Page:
Leader magazineASCL - Association of School and College Leaders

Powers to discipline off site

power-to-discipline.jpg

Since the Education and Inspections Act 2006 reinforced schools' power to punish misbehaviour off site, there has grown up in some quarters the idea that schools have a duty to police their neighbourhoods. It is important to make it clear that this is not the case.

The law is unchanged and schools which undertake to patrol a neighbourhood do it with very limited powers and significant legal risks. The law has not changed since the case of Bradford-Smart v West Sussex Lord Justice Judge, which ruled that the responsibilities of schools ended at the school gates or, at best, immediately outside. Beyond that the responsibility for student behaviour rested with parents and, if necessary, the police. If schools choose to patrol the neighbourhood, that is a matter of discretion, not duty.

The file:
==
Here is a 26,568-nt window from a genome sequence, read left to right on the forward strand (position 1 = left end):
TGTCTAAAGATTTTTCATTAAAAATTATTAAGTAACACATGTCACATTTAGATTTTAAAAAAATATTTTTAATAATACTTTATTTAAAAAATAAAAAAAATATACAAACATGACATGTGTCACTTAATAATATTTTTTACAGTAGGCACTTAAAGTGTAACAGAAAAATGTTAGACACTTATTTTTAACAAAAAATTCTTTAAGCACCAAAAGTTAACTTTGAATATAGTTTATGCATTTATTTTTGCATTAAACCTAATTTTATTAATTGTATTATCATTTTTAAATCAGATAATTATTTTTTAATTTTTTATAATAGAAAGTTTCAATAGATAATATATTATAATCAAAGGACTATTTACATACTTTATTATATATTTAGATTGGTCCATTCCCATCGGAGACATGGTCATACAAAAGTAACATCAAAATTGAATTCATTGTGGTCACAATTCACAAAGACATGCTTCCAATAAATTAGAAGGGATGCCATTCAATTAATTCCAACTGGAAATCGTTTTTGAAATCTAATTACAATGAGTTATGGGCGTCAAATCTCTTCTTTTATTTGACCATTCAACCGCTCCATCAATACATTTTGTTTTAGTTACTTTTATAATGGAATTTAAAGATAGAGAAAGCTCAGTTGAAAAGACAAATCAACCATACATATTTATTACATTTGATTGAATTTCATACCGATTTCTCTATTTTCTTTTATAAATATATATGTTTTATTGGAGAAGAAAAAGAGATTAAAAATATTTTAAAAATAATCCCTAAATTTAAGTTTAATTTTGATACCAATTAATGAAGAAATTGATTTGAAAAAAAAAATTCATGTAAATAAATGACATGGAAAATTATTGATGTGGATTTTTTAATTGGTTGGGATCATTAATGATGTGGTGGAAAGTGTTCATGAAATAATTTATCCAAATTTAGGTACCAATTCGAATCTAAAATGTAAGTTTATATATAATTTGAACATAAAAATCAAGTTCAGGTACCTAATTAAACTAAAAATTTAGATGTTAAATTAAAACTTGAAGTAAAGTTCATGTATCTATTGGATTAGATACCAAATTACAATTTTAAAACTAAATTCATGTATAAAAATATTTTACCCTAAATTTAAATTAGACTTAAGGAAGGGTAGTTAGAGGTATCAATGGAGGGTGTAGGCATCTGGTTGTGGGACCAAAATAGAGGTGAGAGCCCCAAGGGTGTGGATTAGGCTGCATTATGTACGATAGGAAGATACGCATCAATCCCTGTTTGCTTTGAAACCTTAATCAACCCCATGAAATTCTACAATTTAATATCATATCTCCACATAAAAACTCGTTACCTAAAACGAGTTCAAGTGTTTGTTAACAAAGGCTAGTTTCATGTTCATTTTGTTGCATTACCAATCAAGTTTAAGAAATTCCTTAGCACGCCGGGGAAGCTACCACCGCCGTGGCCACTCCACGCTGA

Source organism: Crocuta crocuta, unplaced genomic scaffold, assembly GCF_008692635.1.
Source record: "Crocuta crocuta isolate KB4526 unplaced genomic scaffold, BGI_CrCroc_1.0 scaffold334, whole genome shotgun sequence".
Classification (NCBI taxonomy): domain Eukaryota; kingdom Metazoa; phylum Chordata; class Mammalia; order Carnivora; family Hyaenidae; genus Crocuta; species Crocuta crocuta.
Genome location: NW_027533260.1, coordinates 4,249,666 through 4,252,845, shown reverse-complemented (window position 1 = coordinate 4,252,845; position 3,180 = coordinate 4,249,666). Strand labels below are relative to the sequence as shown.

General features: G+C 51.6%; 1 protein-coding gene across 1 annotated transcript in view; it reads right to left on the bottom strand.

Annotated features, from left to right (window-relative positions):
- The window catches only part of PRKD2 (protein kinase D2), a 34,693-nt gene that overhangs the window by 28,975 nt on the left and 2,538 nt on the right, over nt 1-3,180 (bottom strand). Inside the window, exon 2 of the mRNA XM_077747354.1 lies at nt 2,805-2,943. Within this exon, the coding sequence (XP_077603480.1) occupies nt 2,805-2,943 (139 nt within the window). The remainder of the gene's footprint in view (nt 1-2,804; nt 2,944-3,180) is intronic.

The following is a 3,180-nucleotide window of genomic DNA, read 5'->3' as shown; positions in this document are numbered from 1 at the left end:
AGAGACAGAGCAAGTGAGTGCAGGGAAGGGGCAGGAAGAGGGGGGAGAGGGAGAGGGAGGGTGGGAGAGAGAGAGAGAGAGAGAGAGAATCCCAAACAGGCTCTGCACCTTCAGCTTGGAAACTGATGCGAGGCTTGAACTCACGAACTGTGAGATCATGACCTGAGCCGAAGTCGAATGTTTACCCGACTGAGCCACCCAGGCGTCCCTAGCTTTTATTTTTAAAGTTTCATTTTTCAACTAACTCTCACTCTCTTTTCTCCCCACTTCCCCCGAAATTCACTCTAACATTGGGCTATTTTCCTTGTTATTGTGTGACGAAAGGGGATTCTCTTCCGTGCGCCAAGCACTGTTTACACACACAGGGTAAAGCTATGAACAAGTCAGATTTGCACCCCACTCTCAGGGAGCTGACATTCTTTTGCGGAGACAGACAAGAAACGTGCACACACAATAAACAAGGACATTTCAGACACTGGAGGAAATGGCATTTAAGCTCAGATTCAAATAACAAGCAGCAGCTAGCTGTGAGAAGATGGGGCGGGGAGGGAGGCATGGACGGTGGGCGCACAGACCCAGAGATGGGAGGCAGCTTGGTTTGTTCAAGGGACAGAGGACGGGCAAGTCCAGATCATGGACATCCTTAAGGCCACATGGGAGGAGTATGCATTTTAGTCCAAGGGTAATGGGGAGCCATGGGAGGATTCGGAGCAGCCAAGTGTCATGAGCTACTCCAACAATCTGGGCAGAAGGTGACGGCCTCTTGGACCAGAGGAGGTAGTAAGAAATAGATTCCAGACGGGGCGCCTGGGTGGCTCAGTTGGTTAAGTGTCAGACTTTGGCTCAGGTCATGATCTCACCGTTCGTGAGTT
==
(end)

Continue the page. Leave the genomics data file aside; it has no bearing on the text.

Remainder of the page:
Staff may only exercise powers of restraint, and give orders to students, when the students are under the school's lawful control.

School staff may act where students have brought the school into disrepute, where their actions are likely to affect behaviour in school, or where their actions may limit opportunities for other students. However, the most they can do off site is to warn students, "You'll face the consequences when you come back to school." They cannot make them stop.

So if there is a fight in a shopping centre, a teacher has no more power to help break it up than any other citizen. Those powers are 'citizen's arrest' (highly risky in law), or self-defence (which requires a calculation of the level of threat to oneself and the proportionate force needed to repel it). It would be highly imprudent for teachers to become involved.

It is also dubious that an instruction to do so from a headteacher would be seen as reasonable and therefore it could be ignored.

Finally, the head needs to consider the danger to staff. The neighbourhood is not a teacher's workplace and ordering or encouraging staff to take action would certainly raise questions of legal liability if there had been no risk assessment and risks had been recklessly ignored.

Schools should not take on the duties of the police or community support officers. Flak jackets for deputies need not appear in the local central purchasing catalogue.

© 2018 Association of School and College Leaders